Part 1: Finding A New Home For My Rabbit
You care about your rabbit and you want to find him/her a good home. But remember, not every potential adopter will share your knowledge, concern and compassion for animals. This guide provides the information you need to select a good home. It will help to ensure that the rabbit you are placing will still be well cared for in the next year and also throughout his/her lifetime.
More than 20 million animals are destroyed each year because there are simply not enough homes to go around. Always spay/neuter your rabbit before adoption; this avoids further breeding which results in more homeless animals.
Remember, do not release your rabbit into the outdoors – it is the cruelest fate of all.
- Shelter/Rescue: If your rabbit was adopted, the first place you need to start with is the shelter or rescue where you got your rabbit. Most shelters and rescues have it stated in their adoption contract if you are unable to keep your pet, the animal should be returned back to their organization. Even if you cannot find your copy of the contract, give them a call first to see how they can help you in your situation.
- Network: One way to place your rabbit is to get the word out that you are looking for a new home for your rabbit. This means to contact everyone you know; include relatives, friends, neighbors, work, clubs, church, veterinarians and anyone else you can think of. Talk to as many people as you can.
- Online: Post your rabbit up for adoption on www.petfinder.com.
- Flyers: Get a picture of your rabbit and make up a full-page flyer. Color shots get much more attention than black and white photos. Be sure to include information on the rabbit’s name, age, breed, personality, and what kind of home the rabbit would do best in. Post these everywhere you can. Be sure to include places that animal lovers go.
- Newspapers: List your rabbit in the classified section of your local newspapers. Be sure to never advertise your rabbit as being free to a good home.
Screening Potential Homes:
The following questions are designed to give you the necessary information about a potential adopter’s standpoint and level of responsibility.
- Why do you want a rabbit?Look for someone who wants a rabbit to be part of the family as an indoor companion. Beware of people seeking a rabbit for their children. Children almost always lose interest and their rabbits are often neglected and discarded. If a child calls, ask to speak with his or her parents. Beware of someone who wants a rabbit for breeding. If someone wants a rabbit as a gift for a friend or relative, insist that the person who will spend the next decade with the rabbit be involved in the process.
- Have you had a rabbit or other animal before? What happened to him/her?
People who have never had animals before should be advised on the considerable expense and responsibility involved in caring for them. This includes daily exercise (6 hours out of a cage), food bills, and veterinary costs. Someone who has had several animals lost, killed by cars or predators or has given away animals is undoubtedly a poor prospect.
- If you move or travel, what will happen? Caring for a rabbit is a 10+-year commitment. Remind your prospects that they will have to make arrangements for someone to care for their rabbit during vacations and must plan for the animal’s needs if contemplating a move. Ask what arrangements will be made in those circumstances.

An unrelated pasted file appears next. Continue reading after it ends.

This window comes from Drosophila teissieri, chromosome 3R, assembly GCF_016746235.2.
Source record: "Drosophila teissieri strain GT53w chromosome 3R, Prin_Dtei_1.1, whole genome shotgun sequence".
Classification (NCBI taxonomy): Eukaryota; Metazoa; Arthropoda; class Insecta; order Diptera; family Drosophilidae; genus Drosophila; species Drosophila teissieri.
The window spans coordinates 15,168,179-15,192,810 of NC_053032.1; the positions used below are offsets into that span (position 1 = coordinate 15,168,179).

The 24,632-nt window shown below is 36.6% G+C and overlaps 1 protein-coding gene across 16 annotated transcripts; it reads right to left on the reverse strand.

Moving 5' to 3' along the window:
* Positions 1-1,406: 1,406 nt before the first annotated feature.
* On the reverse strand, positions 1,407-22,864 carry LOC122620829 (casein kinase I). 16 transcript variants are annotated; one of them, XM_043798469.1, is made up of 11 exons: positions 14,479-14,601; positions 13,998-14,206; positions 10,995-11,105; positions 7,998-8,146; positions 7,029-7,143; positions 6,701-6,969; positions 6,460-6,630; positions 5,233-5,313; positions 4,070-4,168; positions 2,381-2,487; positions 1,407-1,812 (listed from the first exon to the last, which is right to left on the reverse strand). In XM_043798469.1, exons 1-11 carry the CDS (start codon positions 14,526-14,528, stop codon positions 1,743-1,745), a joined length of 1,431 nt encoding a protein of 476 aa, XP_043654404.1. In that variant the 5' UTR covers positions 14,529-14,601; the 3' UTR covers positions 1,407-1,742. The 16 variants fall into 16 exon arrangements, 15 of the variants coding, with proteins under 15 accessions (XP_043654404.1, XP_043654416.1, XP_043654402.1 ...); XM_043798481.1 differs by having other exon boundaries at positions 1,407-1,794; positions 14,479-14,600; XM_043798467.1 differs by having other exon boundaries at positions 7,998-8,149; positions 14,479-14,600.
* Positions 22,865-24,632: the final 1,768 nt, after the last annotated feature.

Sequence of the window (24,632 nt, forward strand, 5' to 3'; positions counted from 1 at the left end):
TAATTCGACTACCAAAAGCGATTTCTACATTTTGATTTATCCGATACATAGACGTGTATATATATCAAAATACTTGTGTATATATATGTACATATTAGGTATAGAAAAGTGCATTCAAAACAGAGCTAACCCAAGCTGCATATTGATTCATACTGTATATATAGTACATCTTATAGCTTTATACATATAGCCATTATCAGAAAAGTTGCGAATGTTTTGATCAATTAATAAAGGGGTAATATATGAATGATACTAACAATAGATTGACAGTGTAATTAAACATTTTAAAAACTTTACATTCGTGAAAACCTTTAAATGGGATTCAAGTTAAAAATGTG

- Are you willing to rabbit proof your home? A rabbit proofed area is essential. People without a rabbit proofed home or room might allow the rabbit the run of the house. This is dangerous for the rabbit and can be hazardous to the home. Be extremely cautious if people already have an unaltered rabbit in their home. They may have breeding in mind. For two rabbits to live in one household harmoniously, both need to be altered (spayed or neutered).
- Do you own or rent your home? If the prospect does not own, find out if the lease permits animals. Thousands of animals are “given up” each year when a landlord finds out and tells the renter that their pet breaks the terms of their lease.
- Does anyone in the house have allergies? If a member of the family is allergic to other animals, most likely he/she will be allergic to rabbits. Strongly recommend he/she see an allergist first and they may want to get tested. Some may even be allergic to hay, which is the most essential part of a rabbit’s diet.
- Warning: There are people who acquire rabbits to sell as food for humans or reptiles. These individuals often pretend to seek animals as family companions and bring others with them to gain your confidence. Do not think it cannot happen to you. Always ask for identification because legitimate callers will not mind this. Write down a person’s full name and address. Ask for and check references from veterinarians, neighbors and employers.
- Help the adopter to understand the basics of responsible rabbit care, including veterinary care and rabbit proofing the home. Inform them of all stipulations, such as indoor housing, minimum exercise requirements and precautions with other animals and children. These need to be put in writing and signed by the adopter.
- Require a $25.00 adoption fee. This will discourage people who sell rabbits for food, as well as those who may not be willing to make a serious commitment to care for the rabbit. Honest, responsible individuals looking for a companion animal will be agreeable to pay a small fee, especially when you explain why. If they cannot pay the fee, they cannot be expected to pay for veterinary care.